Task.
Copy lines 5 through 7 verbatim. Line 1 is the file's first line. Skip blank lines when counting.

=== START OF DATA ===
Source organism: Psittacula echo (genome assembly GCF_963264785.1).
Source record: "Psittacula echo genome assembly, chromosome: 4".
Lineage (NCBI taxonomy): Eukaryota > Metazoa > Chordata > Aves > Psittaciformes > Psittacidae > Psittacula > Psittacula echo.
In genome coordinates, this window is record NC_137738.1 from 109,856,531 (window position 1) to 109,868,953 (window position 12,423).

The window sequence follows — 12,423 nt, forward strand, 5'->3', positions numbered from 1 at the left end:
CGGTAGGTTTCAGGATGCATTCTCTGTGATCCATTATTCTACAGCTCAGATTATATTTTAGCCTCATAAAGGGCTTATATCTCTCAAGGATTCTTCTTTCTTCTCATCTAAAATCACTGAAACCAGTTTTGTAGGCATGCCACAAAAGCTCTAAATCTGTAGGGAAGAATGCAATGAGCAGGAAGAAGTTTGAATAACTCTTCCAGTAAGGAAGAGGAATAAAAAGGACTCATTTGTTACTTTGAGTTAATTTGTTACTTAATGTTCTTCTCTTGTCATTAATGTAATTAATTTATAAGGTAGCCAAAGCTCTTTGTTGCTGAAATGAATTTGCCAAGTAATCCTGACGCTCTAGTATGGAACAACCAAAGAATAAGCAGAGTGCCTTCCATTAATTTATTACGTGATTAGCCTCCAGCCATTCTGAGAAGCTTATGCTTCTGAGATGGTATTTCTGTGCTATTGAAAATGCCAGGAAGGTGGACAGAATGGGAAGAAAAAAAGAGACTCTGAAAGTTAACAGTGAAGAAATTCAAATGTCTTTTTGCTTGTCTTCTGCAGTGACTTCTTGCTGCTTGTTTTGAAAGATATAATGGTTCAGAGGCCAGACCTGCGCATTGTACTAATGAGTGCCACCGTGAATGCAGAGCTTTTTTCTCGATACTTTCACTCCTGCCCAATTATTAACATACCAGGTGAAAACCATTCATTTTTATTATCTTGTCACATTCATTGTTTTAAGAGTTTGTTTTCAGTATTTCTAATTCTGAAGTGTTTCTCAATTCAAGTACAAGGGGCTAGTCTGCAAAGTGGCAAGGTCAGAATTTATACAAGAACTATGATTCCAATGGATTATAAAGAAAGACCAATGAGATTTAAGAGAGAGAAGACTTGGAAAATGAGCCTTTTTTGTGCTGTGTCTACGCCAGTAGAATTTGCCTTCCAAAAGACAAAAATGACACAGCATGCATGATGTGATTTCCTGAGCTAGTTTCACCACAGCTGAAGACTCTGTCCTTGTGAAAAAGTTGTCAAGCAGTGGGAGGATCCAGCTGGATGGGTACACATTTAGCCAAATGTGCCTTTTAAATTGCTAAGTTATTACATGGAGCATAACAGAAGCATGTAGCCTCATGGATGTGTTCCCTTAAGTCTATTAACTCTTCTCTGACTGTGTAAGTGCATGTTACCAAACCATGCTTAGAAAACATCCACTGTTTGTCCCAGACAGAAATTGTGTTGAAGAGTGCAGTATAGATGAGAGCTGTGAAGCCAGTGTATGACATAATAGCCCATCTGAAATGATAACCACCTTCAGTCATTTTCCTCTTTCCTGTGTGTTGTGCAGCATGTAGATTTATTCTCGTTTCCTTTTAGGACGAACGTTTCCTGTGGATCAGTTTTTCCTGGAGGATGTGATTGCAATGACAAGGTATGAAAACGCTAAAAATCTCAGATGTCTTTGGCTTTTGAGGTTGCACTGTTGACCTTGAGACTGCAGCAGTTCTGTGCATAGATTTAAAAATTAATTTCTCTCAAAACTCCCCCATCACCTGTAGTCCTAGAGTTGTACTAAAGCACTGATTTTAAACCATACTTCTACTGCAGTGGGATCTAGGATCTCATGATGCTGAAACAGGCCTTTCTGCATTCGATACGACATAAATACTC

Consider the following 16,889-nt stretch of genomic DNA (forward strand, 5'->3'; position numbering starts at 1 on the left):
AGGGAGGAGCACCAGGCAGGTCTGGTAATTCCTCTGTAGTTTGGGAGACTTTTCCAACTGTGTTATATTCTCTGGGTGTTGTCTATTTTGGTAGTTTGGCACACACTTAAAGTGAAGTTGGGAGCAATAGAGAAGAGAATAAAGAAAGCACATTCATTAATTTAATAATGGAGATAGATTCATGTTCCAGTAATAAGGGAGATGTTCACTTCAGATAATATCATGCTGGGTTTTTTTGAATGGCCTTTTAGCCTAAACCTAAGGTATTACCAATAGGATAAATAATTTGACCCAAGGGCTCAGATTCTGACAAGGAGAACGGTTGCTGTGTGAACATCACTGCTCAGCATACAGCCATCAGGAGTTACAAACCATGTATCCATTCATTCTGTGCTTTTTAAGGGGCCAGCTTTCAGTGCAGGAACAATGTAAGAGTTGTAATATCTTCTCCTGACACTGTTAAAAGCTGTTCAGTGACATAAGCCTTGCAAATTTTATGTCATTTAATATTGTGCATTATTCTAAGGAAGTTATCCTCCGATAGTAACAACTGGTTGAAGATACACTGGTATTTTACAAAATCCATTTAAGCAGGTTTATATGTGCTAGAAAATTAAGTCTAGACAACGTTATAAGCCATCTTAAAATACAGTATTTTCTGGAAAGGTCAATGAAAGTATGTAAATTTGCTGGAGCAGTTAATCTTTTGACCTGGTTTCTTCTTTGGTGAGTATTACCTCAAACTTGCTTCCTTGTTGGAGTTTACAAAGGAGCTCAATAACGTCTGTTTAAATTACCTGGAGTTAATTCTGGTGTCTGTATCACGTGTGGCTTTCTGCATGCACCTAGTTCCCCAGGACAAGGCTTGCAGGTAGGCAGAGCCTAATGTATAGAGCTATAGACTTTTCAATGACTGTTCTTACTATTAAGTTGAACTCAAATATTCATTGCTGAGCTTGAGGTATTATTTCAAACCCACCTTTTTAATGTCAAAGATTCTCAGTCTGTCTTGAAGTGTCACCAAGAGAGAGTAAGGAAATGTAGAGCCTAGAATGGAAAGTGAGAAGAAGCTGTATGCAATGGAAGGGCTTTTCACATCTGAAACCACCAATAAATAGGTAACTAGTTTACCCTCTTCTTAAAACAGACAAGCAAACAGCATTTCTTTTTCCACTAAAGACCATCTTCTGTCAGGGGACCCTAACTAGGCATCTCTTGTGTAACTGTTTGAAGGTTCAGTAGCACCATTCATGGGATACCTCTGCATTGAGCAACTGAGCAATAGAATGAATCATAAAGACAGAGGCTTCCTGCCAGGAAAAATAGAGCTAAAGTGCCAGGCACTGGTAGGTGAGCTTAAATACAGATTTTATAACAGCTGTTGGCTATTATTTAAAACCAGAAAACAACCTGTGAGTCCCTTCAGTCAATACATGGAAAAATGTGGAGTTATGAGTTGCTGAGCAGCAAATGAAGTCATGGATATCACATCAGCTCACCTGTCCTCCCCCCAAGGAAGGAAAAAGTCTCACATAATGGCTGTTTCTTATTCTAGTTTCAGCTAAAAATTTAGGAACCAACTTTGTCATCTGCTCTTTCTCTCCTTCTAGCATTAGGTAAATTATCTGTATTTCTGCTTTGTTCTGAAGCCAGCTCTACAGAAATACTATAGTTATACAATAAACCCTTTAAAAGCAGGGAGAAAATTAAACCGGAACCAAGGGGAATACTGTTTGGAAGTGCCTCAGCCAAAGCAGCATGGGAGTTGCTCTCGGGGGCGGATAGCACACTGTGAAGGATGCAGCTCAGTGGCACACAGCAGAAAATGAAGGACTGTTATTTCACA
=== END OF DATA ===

The window sequence follows — 12,423 nt, forward strand, 5'->3', positions numbered from 1 at the left end:
CGGTAGGTTTCAGGATGCATTCTCTGTGATCCATTATTCTACAGCTCAGATTATATTTTAGCCTCATAAAGGGCTTATATCTCTCAAGGATTCTTCTTTCTTCTCATCTAAAATCACTGAAACCAGTTTTGTAGGCATGCCACAAAAGCTCTAAATCTGTAGGGAAGAATGCAATGAGCAGGAAGAAGTTTGAATAACTCTTCCAGTAAGGAAGAGGAATAAAAAGGACTCATTTGTTACTTTGAGTTAATTTGTTACTTAATGTTCTTCTCTTGTCATTAATGTAATTAATTTATAAGGTAGCCAAAGCTCTTTGTTGCTGAAATGAATTTGCCAAGTAATCCTGACGCTCTAGTATGGAACAACCAAAGAATAAGCAGAGTGCCTTCCATTAATTTATTACGTGATTAGCCTCCAGCCATTCTGAGAAGCTTATGCTTCTGAGATGGTATTTCTGTGCTATTGAAAATGCCAGGAAGGTGGACAGAATGGGAAGAAAAAAAGAGACTCTGAAAGTTAACAGTGAAGAAATTCAAATGTCTTTTTGCTTGTCTTCTGCAGTGACTTCTTGCTGCTTGTTTTGAAAGATATAATGGTTCAGAGGCCAGACCTGCGCATTGTACTAATGAGTGCCACCGTGAATGCAGAGCTTTTTTCTCGATACTTTCACTCCTGCCCAATTATTAACATACCAGGTGAAAACCATTCATTTTTATTATCTTGTCACATTCATTGTTTTAAGAGTTTGTTTTCAGTATTTCTAATTCTGAAGTGTTTCTCAATTCAAGTACAAGGGGCTAGTCTGCAAAGTGGCAAGGTCAGAATTTATACAAGAACTATGATTCCAATGGATTATAAAGAAAGACCAATGAGATTTAAGAGAGAGAAGACTTGGAAAATGAGCCTTTTTTGTGCTGTGTCTACGCCAGTAGAATTTGCCTTCCAAAAGACAAAAATGACACAGCATGCATGATGTGATTTCCTGAGCTAGTTTCACCACAGCTGAAGACTCTGTCCTTGTGAAAAAGTTGTCAAGCAGTGGGAGGATCCAGCTGGATGGGTACACATTTAGCCAAATGTGCCTTTTAAATTGCTAAGTTATTACATGGAGCATAACAGAAGCATGTAGCCTCATGGATGTGTTCCCTTAAGTCTATTAACTCTTCTCTGACTGTGTAAGTGCATGTTACCAAACCATGCTTAGAAAACATCCACTGTTTGTCCCAGACAGAAATTGTGTTGAAGAGTGCAGTATAGATGAGAGCTGTGAAGCCAGTGTATGACATAATAGCCCATCTGAAATGATAACCACCTTCAGTCATTTTCCTCTTTCCTGTGTGTTGTGCAGCATGTAGATTTATTCTCGTTTCCTTTTAGGACGAACGTTTCCTGTGGATCAGTTTTTCCTGGAGGATGTGATTGCAATGACAAGGTATGAAAACGCTAAAAATCTCAGATGTCTTTGGCTTTTGAGGTTGCACTGTTGACCTTGAGACTGCAGCAGTTCTGTGCATAGATTTAAAAATTAATTTCTCTCAAAACTCCCCCATCACCTGTAGTCCTAGAGTTGTACTAAAGCACTGATTTTAAACCATACTTCTACTGCAGTGGGATCTAGGATCTCATGATGCTGAAACAGGCCTTTCTGCATTCGATACGACATAAATACTC

Consider the following 16,889-nt stretch of genomic DNA (forward strand, 5'->3'; position numbering starts at 1 on the left):